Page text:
While a company’s financial performance is obviously a major factor in determining its attractiveness as an investment, a growing number of investors are incorporating other, non-financial factors into their investment decision-making. Many investors are now examining companies through a broader lens, taking into account each potential investment’s environmental, social, and corporate governance (ESG) performance, as well as its alignment with the investor’s personal values. In this Navigator, we examine some of the common motivations for incorporating these factors in one’s investment analysis and discuss various strategies that investors may employ to accomplish these objectives. Ultimately, we believe there may be important potential benefits available to investors who take this holistic approach to deploying their capital.
Investing with Your Values
Over the past decade, few investment themes have gained more momentum than values-based investing. Since 2010, values-based investment strategies have exploded from $3.1 trillion in assets under management to $17.1 trillion in assets under management, representing a compound growth rate of 18.6%.1 What was once a niche corner of the vast investment world has become a powerful force in the business. The strength of the movement toward values-based investing has been so significant that traditional asset managers have had no choice but to take notice. Traditional asset managers such as Morgan Stanley, BlackRock, and Goldman Sachs have all developed a slew of new strategies as well as made significant acquisitions of asset managers specializing in values-based investment strategies in order to ensure they remain competitive in this growing sector of the investment market.
While it is abundantly clear that values-based investing is one of the most important movements in the investment industry in recent decades, what may be less clear to many investors is what values-based investing actually is. There seems to be a fair amount of confusion around what constitutes values-based investing, and that confusion extends to the impacts of such strategies on investment outcomes and society more broadly. Some of that confusion is undoubtedly the result of inconsistent terminology and the lack of a clear definition of values-based investing.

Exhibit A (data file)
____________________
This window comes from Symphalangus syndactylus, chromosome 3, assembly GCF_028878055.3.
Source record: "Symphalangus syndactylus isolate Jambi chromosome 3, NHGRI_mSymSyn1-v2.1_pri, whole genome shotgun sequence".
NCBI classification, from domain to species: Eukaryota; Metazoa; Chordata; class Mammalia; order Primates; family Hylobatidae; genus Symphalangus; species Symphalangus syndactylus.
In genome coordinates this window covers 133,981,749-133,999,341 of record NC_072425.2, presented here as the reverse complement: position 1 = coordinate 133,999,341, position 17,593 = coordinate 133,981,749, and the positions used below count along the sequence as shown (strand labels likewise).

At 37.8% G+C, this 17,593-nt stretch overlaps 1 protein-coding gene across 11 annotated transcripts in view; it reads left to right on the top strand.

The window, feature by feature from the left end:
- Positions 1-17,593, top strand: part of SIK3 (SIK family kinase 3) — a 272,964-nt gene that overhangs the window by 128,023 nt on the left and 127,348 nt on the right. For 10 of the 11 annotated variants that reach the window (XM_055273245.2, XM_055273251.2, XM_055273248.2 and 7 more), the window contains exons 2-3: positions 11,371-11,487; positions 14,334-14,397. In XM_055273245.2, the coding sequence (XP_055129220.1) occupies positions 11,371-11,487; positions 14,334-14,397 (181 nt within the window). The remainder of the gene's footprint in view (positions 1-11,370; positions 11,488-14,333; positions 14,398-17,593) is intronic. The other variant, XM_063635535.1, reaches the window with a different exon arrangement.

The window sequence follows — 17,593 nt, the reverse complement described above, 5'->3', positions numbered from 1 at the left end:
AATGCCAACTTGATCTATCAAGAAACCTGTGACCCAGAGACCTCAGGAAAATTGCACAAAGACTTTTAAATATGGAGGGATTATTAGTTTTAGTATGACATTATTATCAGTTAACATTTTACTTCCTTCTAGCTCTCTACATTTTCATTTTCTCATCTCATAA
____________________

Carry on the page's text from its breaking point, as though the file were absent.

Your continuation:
Within the investment industry, one is likely to come across terms such as ethical investing, socially responsible investing (SRI), environmental, social, and governance investing, sustainable investing, green investing, faith-based investing, impact investing, and others describing various types of investment strategies. While each of these terms refers to a unique type of strategy, these strategies all share a common characteristic: they incorporate investor values when assessing potential investments. To simplify matters, we use the term “values-based investing” to describe any investment strategy that considers an investor’s personal values in the investment selection process. More specifically, we define values-based investing as any investment strategy that deliberately seeks to invest in or avoid certain companies, industries, sectors, or asset classes based upon how those companies, industries, sectors, or asset classes align with one’s personal beliefs, morals, or closely-held values.
Why Invest with Your Values?
Given the above definition, the question many investors ask is, “Why would an investor incorporate their values in selecting investments?” There are several answers to this question, and they apply in varying measure from investor to investor.